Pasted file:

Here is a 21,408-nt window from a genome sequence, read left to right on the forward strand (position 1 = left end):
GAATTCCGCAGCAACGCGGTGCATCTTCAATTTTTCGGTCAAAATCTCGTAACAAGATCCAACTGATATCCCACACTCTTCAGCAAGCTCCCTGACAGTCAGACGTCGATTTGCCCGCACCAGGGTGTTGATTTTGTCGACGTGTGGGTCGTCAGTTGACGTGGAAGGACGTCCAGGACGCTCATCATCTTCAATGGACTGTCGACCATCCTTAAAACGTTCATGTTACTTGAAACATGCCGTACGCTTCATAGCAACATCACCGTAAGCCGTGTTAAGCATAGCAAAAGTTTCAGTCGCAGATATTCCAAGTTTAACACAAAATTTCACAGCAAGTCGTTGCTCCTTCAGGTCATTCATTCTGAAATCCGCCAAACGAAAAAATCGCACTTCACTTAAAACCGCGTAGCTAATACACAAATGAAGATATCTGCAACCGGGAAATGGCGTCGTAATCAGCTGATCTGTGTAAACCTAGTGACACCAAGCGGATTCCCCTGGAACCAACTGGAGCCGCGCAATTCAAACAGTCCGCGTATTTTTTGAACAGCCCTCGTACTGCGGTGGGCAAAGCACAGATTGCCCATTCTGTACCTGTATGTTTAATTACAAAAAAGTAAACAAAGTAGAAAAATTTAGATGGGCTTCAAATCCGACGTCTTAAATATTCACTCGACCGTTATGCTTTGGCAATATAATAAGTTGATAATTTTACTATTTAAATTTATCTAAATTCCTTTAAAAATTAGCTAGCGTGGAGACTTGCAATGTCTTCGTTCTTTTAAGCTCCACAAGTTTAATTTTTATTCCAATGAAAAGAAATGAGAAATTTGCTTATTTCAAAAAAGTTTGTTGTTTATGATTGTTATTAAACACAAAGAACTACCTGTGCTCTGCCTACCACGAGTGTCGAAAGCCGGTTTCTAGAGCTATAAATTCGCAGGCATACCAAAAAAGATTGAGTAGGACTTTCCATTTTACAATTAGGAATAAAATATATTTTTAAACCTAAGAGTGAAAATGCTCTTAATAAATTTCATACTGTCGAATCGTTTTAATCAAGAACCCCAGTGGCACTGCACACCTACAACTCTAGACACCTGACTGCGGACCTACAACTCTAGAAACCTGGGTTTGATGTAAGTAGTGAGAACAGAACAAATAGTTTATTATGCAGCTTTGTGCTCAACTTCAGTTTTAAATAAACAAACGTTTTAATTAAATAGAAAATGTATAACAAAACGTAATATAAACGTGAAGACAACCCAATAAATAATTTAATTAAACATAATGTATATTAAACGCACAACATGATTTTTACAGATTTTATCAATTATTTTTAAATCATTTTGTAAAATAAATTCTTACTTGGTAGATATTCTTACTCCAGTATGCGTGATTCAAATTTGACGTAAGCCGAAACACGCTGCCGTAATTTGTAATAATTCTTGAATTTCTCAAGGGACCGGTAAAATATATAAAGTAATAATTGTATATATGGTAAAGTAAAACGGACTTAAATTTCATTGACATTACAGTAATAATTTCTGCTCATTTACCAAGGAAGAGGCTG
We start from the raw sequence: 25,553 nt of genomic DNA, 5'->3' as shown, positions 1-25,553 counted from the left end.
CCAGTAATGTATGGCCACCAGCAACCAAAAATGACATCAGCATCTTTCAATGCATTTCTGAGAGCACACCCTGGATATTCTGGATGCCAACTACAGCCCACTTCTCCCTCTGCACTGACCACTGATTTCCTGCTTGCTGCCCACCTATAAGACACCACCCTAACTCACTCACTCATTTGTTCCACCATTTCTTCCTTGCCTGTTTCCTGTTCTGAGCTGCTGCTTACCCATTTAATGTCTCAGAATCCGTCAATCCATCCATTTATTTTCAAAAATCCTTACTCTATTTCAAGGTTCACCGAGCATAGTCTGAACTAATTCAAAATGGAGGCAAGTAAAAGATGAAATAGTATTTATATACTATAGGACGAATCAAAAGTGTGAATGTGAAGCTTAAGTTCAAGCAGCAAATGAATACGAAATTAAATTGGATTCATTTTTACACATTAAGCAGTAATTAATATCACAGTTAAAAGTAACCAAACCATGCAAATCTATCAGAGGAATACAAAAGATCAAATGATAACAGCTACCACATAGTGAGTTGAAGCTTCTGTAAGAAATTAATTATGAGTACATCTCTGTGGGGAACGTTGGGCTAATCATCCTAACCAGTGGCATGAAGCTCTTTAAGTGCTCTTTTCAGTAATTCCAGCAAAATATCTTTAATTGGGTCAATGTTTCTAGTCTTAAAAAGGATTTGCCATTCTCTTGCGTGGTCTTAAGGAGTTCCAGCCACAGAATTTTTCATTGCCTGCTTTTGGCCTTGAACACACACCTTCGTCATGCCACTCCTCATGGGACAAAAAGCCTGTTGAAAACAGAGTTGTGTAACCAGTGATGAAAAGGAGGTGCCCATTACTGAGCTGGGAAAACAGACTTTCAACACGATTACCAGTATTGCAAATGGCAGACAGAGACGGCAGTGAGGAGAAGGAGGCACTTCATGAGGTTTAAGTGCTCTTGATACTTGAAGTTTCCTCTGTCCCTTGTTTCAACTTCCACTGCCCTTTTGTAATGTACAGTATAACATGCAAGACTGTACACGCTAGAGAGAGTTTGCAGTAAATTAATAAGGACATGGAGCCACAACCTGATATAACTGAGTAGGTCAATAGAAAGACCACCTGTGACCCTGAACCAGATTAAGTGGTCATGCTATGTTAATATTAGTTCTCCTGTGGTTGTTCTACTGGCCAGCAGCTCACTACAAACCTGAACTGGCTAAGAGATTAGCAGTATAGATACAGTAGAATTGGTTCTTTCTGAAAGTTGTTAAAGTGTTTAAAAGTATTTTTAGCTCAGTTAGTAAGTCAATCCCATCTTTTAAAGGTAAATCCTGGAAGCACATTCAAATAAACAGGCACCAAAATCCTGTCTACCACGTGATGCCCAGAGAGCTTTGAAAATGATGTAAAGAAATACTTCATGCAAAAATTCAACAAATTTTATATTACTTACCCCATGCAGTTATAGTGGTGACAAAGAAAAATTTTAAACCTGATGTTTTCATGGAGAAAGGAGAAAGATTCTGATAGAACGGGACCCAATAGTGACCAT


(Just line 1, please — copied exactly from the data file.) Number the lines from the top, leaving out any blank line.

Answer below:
Here is a 21,408-nt window from a genome sequence, read left to right on the forward strand (position 1 = left end):